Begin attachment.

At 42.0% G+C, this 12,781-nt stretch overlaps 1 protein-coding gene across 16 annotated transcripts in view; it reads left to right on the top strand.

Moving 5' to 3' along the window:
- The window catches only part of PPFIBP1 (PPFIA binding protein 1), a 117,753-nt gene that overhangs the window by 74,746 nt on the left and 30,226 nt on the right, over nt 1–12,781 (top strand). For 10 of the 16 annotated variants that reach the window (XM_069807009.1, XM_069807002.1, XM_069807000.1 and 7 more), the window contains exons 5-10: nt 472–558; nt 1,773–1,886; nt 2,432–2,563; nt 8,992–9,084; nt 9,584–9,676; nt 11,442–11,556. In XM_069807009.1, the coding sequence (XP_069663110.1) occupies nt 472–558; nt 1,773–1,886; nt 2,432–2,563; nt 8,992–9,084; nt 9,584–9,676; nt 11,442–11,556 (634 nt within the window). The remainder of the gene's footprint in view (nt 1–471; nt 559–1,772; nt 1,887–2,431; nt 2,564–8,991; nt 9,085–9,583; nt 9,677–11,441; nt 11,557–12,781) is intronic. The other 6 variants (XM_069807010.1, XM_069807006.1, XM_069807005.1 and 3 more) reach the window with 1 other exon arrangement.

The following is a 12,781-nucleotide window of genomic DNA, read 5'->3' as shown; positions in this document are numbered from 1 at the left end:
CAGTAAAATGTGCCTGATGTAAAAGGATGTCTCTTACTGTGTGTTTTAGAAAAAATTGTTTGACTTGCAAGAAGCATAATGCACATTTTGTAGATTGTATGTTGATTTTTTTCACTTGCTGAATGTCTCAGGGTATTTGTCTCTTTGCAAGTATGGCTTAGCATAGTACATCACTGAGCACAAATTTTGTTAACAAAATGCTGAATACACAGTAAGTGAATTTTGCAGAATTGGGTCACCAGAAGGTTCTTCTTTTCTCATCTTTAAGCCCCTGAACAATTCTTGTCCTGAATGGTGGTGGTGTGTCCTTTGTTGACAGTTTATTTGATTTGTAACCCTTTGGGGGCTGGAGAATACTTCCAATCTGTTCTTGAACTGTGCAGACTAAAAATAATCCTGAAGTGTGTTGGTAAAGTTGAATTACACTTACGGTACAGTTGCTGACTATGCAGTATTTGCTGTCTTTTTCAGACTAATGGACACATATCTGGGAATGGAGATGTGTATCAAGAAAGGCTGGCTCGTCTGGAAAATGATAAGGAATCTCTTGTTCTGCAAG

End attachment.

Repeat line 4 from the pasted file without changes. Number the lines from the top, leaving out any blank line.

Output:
The following is a 12,781-nucleotide window of genomic DNA, read 5'->3' as shown; positions in this document are numbered from 1 at the left end: